5. China and Russia reaffirm their commitment to a just and stable multi-polar international order, fully adhering to the United Nations Charter. They aim to strengthen bilateral cooperation within the UN framework, including the General Assembly and Security Council, and advocate for constructive dialogue on multilateral human rights issues, opposing politicization and double standards. They support the World Health Organization's role in global health and resist its politicization. Both nations promote an open, transparent multilateral trading system under the WTO, advocating for its reform and opposing the politicization of international economic relations. They condemn unilateral actions bypassing the UN Security Council and violating international laws, emphasizing the negative impact of restrictive measures on global trade and supply chains.
  6. China and Russia emphasize the importance of the Shanghai Cooperation Organization's in establishing a fair, stable multi-polar international order. They plan to work with other SCO members to boost cooperation across political, security, economic, and cultural fields, aiming to make Eurasia a region of peace and prosperity. They aim to improve collaboration among BRICS nations, particularly in trade, digital economy, and public health, while promoting local currency use for trade. They commend their cooperation in the G20 and support the African Union's membership, aiming for inclusive economic globalization and improved global governance. They also plan to enhance cooperation within the Asia-Pacific Economic Cooperation (APEC) to promote regional economic integration, trade liberalization, and sustainable development.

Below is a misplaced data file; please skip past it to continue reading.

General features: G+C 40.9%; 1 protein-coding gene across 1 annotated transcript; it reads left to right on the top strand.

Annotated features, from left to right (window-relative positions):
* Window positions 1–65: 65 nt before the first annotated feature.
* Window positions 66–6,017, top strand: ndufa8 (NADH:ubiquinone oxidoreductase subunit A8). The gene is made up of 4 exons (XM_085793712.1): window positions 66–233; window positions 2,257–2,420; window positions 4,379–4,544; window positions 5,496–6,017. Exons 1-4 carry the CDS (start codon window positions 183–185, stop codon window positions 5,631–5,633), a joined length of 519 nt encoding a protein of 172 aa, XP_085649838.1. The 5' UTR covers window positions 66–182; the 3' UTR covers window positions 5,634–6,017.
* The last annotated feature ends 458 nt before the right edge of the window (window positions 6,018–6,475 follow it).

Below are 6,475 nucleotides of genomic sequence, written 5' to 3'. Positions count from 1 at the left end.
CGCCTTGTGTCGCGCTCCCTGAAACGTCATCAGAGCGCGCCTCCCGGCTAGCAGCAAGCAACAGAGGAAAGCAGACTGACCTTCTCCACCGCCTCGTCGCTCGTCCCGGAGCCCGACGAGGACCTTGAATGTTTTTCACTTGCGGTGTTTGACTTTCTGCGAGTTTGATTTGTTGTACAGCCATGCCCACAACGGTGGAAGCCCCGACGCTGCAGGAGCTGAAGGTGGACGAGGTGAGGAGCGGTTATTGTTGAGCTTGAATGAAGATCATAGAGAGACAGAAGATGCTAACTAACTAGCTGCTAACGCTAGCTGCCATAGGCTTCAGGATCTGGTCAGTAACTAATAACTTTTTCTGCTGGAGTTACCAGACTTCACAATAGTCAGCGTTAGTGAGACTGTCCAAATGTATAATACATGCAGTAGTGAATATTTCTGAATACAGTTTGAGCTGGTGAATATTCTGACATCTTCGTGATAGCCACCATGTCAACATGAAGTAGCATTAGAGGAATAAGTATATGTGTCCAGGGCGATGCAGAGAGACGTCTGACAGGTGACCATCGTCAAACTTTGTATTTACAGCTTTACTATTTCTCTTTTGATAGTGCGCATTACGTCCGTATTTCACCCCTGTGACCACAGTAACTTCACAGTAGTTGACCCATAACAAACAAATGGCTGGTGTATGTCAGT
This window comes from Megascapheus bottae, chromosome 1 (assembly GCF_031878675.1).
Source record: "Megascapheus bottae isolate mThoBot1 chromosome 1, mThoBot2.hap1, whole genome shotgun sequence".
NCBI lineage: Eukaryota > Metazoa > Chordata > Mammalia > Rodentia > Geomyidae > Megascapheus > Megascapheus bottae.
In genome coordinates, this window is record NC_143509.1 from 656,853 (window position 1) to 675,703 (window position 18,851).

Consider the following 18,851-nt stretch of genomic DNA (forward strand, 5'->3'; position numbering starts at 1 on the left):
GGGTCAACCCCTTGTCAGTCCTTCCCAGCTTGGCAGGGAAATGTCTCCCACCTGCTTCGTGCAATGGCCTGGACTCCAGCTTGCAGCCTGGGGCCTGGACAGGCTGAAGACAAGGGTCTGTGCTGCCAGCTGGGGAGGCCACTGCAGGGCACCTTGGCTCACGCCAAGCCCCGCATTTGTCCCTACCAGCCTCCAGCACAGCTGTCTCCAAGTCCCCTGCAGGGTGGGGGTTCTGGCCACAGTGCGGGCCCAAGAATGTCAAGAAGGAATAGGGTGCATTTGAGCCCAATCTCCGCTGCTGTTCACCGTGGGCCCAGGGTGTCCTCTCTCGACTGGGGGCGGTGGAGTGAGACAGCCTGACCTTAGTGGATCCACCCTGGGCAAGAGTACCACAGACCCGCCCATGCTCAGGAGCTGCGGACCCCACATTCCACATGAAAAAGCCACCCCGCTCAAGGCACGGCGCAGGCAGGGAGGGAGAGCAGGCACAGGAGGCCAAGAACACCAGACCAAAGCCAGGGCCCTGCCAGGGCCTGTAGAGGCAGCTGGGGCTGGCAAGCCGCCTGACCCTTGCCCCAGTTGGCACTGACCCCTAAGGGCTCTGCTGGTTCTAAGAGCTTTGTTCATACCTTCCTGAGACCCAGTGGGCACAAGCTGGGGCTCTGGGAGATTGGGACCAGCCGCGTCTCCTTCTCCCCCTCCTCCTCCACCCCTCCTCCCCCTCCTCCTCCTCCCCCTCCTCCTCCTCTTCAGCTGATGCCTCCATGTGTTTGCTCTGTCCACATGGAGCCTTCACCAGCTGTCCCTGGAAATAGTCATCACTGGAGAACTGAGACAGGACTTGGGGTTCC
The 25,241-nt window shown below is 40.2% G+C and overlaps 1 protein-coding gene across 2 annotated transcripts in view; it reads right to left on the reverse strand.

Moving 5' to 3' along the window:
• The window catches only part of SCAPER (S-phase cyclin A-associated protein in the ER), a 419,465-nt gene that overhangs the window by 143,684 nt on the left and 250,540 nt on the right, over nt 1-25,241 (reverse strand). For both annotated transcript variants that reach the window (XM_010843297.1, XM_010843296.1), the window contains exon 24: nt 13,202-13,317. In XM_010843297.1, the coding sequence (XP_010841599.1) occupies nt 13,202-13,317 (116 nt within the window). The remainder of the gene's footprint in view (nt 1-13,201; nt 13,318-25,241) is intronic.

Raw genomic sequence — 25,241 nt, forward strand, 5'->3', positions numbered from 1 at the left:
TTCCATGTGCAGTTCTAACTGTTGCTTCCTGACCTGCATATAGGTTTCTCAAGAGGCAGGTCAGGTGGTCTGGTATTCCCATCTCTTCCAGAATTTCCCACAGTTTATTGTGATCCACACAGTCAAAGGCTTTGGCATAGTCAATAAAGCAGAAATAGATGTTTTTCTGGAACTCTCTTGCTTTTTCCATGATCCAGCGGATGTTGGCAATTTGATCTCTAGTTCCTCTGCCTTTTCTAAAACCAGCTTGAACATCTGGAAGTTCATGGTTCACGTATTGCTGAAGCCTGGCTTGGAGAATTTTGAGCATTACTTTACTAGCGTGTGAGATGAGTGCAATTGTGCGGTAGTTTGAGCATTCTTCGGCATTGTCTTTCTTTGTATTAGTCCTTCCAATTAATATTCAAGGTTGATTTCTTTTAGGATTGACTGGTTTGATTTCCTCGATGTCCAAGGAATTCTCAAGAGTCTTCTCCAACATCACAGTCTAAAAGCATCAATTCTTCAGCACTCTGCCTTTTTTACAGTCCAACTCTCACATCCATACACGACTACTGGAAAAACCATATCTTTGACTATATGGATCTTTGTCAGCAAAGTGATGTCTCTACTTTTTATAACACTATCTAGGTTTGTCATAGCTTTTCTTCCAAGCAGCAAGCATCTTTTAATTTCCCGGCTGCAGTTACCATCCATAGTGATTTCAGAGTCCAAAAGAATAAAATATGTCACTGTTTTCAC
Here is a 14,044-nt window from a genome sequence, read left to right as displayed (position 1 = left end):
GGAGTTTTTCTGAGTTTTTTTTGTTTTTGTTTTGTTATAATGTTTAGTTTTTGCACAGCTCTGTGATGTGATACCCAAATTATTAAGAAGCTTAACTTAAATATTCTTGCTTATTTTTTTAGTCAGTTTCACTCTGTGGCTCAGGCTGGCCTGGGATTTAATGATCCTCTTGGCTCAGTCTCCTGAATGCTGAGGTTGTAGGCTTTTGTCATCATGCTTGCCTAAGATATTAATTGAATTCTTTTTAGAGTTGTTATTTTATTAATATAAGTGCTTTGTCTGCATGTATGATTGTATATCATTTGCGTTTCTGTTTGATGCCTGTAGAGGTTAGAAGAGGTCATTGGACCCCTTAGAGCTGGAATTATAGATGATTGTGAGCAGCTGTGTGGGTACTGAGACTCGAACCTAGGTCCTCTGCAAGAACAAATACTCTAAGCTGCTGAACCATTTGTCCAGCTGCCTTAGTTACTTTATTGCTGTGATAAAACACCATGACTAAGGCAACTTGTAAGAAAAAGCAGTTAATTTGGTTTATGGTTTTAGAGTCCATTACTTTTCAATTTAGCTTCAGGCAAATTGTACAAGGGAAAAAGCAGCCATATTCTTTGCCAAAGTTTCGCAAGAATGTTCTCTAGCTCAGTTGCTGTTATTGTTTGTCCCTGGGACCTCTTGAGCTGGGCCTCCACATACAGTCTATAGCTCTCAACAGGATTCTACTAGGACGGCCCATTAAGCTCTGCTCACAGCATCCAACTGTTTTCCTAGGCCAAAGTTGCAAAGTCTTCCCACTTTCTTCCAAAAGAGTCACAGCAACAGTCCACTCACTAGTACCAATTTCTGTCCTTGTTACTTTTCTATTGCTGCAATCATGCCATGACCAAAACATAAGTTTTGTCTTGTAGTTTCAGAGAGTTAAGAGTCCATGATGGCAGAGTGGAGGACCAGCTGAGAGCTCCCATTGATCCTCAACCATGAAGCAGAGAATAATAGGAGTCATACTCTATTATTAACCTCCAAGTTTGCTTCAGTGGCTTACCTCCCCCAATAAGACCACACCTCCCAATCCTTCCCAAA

7. China and Russia are deeply concerned about the unstable international security environment and the increasing strategic risks from intensified global confrontations, including those involving nuclear-weapon states. They reaffirm their commitment to preventing nuclear war, oppose the militarization of outer space, and call for the full observance of the Biological and Chemical Weapons Conventions. Both countries condemn US actions that undermine strategic stability, including missile deployments and anti-missile systems. They emphasize cooperation on AI governance, cybersecurity, and combating terrorism and organized crime, while supporting a transparent and multilateral global Internet governance system and will extend this collaboration under the Shanghai Cooperation Organization and BRICS.
  8. China and Russia reaffirm their commitment to the goals and principles of the United Nations Framework Convention on Climate Change and the Paris Agreement,  stressing the importance of financial support from developed to developing countries to combat climate change and oppose trade barriers related to climate issues. They pledge to address plastic waste pollution through legally binding measures. They express serious concerns about Japan's discharge of Fukushima nuclear-contaminated water, urging responsible and internationally monitored disposal.